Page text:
Senate Majority Leader Robert C. Byrd (D-W.Va.) said yesterday he thinks he has found a way the Senate will vote to lift the present Turkish arms embargo.

He will propose linking that step to progress in resolving the dispute between Greece and Turkey over the island of Cyprus.

Byrd said the issue will reach the Senate floor Tuesday, when Sen. John Sparkman (D-Ala.) will propose an unconditional lifting of the embargo. If the Sparkman proposal runs into trouble as expected, Byrd said, he will offer an amendment tying arms sales to Turkey to progress in Cyprus.

The final language of his proposal is still being worked out, Byrd said. In general, it would declare a U.S. commitment to a fair solution of the Cyprus dispute, and require the president, when requesting military supplies for Turkey, to certify that progress has been made toward a resolution in Cyprus, or that the sale will encourage progress.

It would also call for periodic reports to Congress on the state of Cyprus discussions.

In the interest of "even-handedness," Byrd said, the amendment would also provide an additional $35 million in military aid for Greece next year.

"I feel there would be considerable support in the Senate for this type amendment," the majoriyy leader said, adding he is "fairly optimistic" the Senate will vote to end the embargo.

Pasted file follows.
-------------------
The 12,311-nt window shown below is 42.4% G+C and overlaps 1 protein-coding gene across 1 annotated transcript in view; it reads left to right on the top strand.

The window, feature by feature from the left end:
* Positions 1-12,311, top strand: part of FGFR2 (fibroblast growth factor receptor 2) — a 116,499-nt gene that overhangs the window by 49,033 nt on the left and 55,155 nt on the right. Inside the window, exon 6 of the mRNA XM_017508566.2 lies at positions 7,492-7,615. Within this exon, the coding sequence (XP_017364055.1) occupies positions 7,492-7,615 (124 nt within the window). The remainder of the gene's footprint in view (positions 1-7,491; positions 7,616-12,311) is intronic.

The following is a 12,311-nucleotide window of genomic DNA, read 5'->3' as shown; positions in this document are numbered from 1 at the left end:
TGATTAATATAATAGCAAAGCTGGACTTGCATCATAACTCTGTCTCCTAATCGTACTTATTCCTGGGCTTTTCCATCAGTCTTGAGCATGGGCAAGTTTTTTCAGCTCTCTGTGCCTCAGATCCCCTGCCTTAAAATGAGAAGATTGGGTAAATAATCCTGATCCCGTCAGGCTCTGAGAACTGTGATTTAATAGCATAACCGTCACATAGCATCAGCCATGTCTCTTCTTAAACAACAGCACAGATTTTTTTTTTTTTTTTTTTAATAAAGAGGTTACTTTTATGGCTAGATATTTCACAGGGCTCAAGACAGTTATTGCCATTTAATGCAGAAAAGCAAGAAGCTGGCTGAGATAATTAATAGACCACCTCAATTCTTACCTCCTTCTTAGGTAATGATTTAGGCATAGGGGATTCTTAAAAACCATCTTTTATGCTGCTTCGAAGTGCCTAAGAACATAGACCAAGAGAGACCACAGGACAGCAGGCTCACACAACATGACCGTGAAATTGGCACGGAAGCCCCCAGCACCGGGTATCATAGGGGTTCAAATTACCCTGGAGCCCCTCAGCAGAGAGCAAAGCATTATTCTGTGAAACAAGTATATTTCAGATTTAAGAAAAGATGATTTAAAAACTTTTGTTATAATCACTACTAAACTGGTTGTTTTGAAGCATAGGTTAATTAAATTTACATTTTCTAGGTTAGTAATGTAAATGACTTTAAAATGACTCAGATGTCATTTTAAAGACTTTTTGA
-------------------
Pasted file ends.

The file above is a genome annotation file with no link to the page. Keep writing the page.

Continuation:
Byrd said he expects some other senators who have advanced proposals similar to his to cosponsor his amendment. He characterized it as "a choice for those who may be hesitant to vote for any outright lifting of the embargo . . .

"I don't think it's a matter of choosing between two friends. Turkey and Greece. I think it's a question of the national security interests of the United States, of Turkey, of Greece and of NATO."

The embargo was imposed in 1974, after Turkey occupied two-thirds of Cyprus, whose Greek and Turkish inhabitants have historically been at odds.Turkey used U.S. arms in the action, in violation of U.S. military aid law.

Byrd said the embargo has served a purpose, "but the message has been made clear that U.S. arms are not to be used in this fashion . . . It's a symbolic matter to the Turkish government which runs very deep" and "prevents the U.S. from using its good offices" to facilitate a Cyprus resolution.

Equally important, Byrd said, is that Turkey's military forces, which protect a nation that is a key to controlling the Black Sea and both the entrance and exit of the Dardanelles, have suffered during the four-year embargo.

The Turks have encountered maintenance problems, especially on air-craft, and have begun "cannibalizing" some planes to provide spare parts for others, Byrd said. He returned recently from a visit with NATO allies and said less than 50 percent of Turkey's aircraft are now usable.